A partnership between prestigious Martinborough producer Dry River and pioneering Gimblett Gravels winery Te Awa in Hawke’s Bay, has beaten an esteemed field from South Africa, Argentina, Australia, Chile and New Zealand to take the hotly contested Five Nations Challenge Red Wine of the Show Trophy.
The Kidnapper Cliffs Cabernet Sauvignon 2009 ($55) was one of five Kidnapper Cliffs wines selected by NZ judge Bob Campbell MW to compete in what’s become known as one of the elite wine shows of the world. “We are absolutely ecstatic” says winemaker and Kidnapper Cliffs General Manager Ant Mackenzie. “The wine itself is cabernet sauvignon from Te Awa’s Zone 10 block which has always had something special about it. We’re not sure if it’s the clone or the site or the two decades of vine age but it has a history of producing sensational single-varietal cabernets.”
Both Mackenzie and Neil McCallum from Dry River prefer to leave the wines in barrel for the entire time it’s aging, opting against the conventional ‘rack and return’ process with their Bordeaux-style reds. “Whilst that preserves the fruit, it does limit the amount of oxygen exposure to the wine which meant it was not until the very end of the wines maturation that we hit that balance between the herbal and fruit notes. We very rarely see over-ripe characters in cabernet, yet it’s all too easy to see the green – achieving that knife-edge balance is key for us and I think that’s the allure of great cabernet sauvignon”.
Mackenzie is excited about the varieties future in Hawke’s Bay at a time when many producers are experiencing difficulty with inferior clones and inconsistent ripening. “We can look through the wines made by previous Te Awa winemakers and Zone 10 has been made often – a testament to the combination of site, clone and canopy management. We’re also doing everything we can to encourage front and back light-exposure to assist in whole-bunch ripening” he adds.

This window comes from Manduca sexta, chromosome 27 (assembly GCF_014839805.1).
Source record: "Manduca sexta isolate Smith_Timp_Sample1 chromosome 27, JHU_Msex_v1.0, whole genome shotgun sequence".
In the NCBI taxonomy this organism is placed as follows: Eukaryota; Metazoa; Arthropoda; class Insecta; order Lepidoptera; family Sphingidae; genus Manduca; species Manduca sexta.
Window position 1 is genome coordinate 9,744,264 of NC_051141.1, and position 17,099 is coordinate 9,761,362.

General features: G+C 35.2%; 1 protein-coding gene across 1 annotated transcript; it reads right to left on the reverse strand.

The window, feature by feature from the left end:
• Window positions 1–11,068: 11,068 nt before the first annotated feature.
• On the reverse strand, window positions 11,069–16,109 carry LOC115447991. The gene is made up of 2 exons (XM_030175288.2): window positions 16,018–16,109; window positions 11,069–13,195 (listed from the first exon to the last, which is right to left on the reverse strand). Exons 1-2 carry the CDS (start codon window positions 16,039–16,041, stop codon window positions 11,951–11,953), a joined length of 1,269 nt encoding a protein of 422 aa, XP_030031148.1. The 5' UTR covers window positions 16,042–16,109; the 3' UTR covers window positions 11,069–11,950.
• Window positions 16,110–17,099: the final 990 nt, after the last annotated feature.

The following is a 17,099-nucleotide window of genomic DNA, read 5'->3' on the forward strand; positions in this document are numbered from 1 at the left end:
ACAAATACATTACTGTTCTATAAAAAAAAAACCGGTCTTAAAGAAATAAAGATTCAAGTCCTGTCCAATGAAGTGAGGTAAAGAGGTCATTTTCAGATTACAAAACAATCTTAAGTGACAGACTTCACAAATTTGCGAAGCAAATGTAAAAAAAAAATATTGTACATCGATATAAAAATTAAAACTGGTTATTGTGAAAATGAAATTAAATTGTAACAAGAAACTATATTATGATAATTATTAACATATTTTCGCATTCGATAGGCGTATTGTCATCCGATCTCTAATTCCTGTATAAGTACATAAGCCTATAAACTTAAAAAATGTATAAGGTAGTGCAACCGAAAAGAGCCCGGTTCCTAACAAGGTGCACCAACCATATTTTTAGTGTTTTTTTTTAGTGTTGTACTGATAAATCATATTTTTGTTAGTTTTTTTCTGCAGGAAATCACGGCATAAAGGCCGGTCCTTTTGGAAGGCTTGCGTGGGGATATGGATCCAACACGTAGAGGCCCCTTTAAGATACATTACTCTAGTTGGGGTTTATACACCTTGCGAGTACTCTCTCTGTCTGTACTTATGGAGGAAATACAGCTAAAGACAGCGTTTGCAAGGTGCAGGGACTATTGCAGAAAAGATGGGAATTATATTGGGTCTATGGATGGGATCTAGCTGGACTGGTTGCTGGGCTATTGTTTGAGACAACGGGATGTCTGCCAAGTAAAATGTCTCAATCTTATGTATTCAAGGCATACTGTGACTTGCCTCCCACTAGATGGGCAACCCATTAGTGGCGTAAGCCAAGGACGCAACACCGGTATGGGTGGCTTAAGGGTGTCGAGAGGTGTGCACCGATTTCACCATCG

For Ant and his team the philosophy congruent to Dry River and Kidnapper Cliffs winemaking is getting the phenolics right in the vineyard. “If you can get those phenolics right before the sugars get too high there’s a great advantage in being able to pick those grapes earlier when it comes to achieving elegance in the bottle”.
The judges, Huon Hooke (Australia), Michael Fridjhon (South Africa), Bob Campbell MW (New Zealand) Fabricio Portelli (Argentina) and Eduardo Brethauer (Chile) awarded a total of 17 Class trophies, 38 Double Gold medals and 55 Gold medals during the challenge. The Kidnapper Cliffs Cabernet Franc 2009 was awarded a prestigious Double Gold and both the Kidnapper Cliffs ‘Ariki’ Merlot Cabernet Franc Cabernet Sauvignon 2009 and Kidnapper Cliffs Pinotage 2009 were awarded gold medals.
With a multi-award winning Marlborough-centric background, Mackenzie is absolutely thrilled with these accolades, saying it’s fantastic validation after being dismissed as an ‘aromatics’ man in the past. McCallum’s reputation is also based on catapulting Dry River into the league of global fine wines via magical Martinborough Pinot Noir and elegant aromatic whites – however creating great Bordeaux-style reds was always on their radar.
These awards prove that to produce great wine requires skill and experience, an understanding and appreciation of the art and science, and above all, exceptional fruit.
How readily available is the Kidnappers Cabernet Sauvignon? “We’ve had to put the brakes on retail sales and now have less than 100 cases left of individually numbered bottles” says Mackenzie. “The best and most reliable way of getting it is by joining the mail order list.”
- The Five Nations Challenge is run by the Association of Australian Boutique Winemakers (http://www.boutiquewines.com.au/) and is the only wine show in the world where the wines come in exclusively by invitation from the five Judges.There are sixteen classes. Each Judge is set the task of nominating SEVEN wines from a minimum of 14 Classes – the best in their country regardless of size of company and number of wines available.
There are three judging days in Sydney. The wines are poured out of sight of the Judges who then convene and each judge 35 wines in all classes identified only by numbers. All trophy wines are re-judged for the Four Seasons Wine of Show, White Wine of Show and Red Wine of Show. Nation of Show is then calculated with regard to the aggregate scores.